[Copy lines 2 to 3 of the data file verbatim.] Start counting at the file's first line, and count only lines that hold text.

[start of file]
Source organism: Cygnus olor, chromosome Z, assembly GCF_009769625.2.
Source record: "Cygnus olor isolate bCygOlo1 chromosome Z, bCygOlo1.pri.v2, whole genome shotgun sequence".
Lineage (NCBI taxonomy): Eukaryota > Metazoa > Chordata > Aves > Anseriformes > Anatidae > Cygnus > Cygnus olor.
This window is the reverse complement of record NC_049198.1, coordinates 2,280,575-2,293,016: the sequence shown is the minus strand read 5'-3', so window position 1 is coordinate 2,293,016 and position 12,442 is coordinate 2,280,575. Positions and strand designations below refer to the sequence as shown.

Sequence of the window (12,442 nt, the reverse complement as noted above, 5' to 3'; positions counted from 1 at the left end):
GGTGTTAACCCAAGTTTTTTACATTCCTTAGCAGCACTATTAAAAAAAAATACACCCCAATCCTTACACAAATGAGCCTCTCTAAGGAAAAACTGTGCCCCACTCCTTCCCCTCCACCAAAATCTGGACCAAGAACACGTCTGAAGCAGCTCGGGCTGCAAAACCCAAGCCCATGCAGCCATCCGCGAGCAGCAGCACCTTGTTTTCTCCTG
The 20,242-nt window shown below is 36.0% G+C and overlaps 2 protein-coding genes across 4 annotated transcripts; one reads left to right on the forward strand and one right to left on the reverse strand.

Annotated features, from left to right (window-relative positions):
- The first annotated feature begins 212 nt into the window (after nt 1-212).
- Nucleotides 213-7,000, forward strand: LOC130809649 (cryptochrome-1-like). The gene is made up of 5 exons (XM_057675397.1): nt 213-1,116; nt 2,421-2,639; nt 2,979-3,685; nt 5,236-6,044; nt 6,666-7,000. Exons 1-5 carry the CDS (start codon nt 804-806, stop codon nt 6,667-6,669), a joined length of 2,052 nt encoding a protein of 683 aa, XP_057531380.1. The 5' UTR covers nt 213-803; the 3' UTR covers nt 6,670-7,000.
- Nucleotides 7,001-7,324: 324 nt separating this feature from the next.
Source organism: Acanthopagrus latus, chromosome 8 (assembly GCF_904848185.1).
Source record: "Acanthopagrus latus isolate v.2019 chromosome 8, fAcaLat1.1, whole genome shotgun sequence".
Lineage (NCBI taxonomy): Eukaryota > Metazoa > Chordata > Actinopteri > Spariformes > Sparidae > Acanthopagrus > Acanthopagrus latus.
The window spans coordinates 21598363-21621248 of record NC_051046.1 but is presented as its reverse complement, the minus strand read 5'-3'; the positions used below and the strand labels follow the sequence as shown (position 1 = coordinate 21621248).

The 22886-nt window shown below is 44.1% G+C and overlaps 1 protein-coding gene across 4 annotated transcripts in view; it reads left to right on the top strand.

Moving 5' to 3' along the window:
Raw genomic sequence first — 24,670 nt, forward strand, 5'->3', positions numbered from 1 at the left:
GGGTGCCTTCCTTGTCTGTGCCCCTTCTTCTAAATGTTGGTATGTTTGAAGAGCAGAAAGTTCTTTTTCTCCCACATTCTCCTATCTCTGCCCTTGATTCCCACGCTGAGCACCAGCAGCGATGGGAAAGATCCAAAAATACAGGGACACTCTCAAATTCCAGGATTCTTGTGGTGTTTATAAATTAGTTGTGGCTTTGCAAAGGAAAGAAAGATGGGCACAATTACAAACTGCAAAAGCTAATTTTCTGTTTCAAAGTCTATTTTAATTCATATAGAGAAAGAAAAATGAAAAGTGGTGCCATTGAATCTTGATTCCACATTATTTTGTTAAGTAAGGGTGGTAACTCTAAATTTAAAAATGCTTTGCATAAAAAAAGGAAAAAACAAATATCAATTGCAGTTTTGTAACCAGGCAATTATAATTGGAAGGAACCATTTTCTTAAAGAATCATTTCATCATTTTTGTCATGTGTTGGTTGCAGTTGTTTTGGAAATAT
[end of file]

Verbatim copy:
Source record: "Cygnus olor isolate bCygOlo1 chromosome Z, bCygOlo1.pri.v2, whole genome shotgun sequence".
Lineage (NCBI taxonomy): Eukaryota > Metazoa > Chordata > Aves > Anseriformes > Anatidae > Cygnus > Cygnus olor.